Her death in October underlined what prosecutors in Naples have long been saying: more and more women are taking over mafia groups as their husbands and brothers are jailed or murdered.
Even Sicily’s traditionalist Cosa Nostra crime organisation is embracing equal opportunities, with news this week that the treasurer of the group’s notorious Porta Nuova clan is a woman – 38-year-old mother of five, Teresa Marino.
However, chaos and crime reigned across the island as the fledgling Italian government tried to establish itself.
In the 1870s, Roman officials even asked Sicilian Mafia clans to help them by going after dangerous, independent criminal bands; in exchange, officials would look the other way as the Mafia continued its protection shakedowns of landowners.
By the start of the 21st century, after hundreds of high-profile arrests over the course of several decades, the Mafia appeared to be weakened in both countries; however, it was not eliminated completely and remains in business today.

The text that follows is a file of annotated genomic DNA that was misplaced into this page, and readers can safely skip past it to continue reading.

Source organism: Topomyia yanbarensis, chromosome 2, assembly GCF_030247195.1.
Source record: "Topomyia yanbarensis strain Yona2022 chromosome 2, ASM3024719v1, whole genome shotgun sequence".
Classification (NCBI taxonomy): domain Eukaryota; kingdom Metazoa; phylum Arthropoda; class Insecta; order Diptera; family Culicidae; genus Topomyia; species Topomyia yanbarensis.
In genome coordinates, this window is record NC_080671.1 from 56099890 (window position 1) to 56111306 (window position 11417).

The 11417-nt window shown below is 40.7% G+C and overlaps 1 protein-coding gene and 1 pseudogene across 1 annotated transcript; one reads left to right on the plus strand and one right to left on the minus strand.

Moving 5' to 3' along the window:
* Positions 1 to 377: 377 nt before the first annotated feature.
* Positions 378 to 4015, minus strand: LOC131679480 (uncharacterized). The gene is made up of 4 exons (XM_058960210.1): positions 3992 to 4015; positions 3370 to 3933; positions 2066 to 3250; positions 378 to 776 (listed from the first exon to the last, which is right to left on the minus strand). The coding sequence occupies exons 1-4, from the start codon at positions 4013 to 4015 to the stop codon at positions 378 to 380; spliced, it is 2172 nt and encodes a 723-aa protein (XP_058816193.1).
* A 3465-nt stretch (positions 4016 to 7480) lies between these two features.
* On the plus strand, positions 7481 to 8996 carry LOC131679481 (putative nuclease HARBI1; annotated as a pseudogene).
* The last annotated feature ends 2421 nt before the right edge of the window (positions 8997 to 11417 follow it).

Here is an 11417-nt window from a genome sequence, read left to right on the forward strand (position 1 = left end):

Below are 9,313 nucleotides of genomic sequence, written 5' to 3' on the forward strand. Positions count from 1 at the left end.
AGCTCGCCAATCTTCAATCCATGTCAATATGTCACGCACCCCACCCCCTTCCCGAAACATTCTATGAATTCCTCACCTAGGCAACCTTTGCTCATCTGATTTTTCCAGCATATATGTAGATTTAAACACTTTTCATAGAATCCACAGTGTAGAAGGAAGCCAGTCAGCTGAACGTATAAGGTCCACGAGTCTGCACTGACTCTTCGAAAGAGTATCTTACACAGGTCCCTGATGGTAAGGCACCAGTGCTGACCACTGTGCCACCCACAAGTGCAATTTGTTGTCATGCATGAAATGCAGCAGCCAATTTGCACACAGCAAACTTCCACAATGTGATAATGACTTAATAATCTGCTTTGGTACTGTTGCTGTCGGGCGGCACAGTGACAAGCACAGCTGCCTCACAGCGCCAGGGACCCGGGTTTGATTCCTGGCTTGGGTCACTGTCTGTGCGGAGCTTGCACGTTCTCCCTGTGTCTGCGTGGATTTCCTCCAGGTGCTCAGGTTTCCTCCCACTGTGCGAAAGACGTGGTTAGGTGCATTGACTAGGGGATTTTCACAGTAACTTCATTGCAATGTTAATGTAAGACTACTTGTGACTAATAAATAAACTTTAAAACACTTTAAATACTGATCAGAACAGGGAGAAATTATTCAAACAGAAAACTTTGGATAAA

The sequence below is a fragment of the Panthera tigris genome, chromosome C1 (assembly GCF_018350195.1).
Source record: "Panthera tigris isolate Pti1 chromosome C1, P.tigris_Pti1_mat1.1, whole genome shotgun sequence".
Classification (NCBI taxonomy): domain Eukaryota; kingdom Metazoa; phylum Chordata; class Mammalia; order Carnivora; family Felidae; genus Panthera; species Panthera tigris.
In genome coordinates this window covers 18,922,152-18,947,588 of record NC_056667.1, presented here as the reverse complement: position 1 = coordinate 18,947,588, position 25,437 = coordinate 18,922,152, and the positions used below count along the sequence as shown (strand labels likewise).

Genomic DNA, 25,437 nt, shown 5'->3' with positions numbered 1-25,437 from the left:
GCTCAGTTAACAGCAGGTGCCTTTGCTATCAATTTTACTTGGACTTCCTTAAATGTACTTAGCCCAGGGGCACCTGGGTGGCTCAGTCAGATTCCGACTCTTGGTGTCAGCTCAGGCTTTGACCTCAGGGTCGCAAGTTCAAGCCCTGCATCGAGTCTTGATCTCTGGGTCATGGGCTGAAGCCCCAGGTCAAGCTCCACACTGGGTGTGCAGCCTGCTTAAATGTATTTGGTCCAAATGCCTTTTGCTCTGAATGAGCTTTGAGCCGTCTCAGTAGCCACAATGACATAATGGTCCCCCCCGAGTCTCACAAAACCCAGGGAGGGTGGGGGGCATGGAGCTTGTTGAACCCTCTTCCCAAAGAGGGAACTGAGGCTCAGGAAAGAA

As Nunzia D’Amico pushed her baby in a pram near her home in an eastern suburb of Naples, she probably looked much liked like any other mother.
The residents of this island, which measures almost 10,000 square feet, formed groups to protect themselves from the often-hostile occupying forces, as well as from other regional groups of Sicilians.
These groups, which later became known as clans or families, developed their own system for justice and retribution, carrying out their actions in secret.In Sicily, the term “mafioso,” or Mafia member, initially had no criminal connotations and was used to refer to a person who was suspicious of central authority.By the 19th century, some of these groups emerged as private armies, or “mafie,” who extorted protection money from landowners and eventually became the violent criminal organization known today as the Sicilian Mafia.Laden with shopping, the 37-year-old was killed in a hail of bullets, yards from her front door.Her brothers, Salvatore, Giuseppe and Antonio, the three heads of the D’Amico clan, had been arrested.In the 1860s, a play called “I Mafiusi della Vicaria” (“Heroes of the Penitentiary”), about a group of inmates at a Sicilian prison who maintained their own hierarchy and rituals, toured Italy and helped popularize the term Mafia in the Italian language.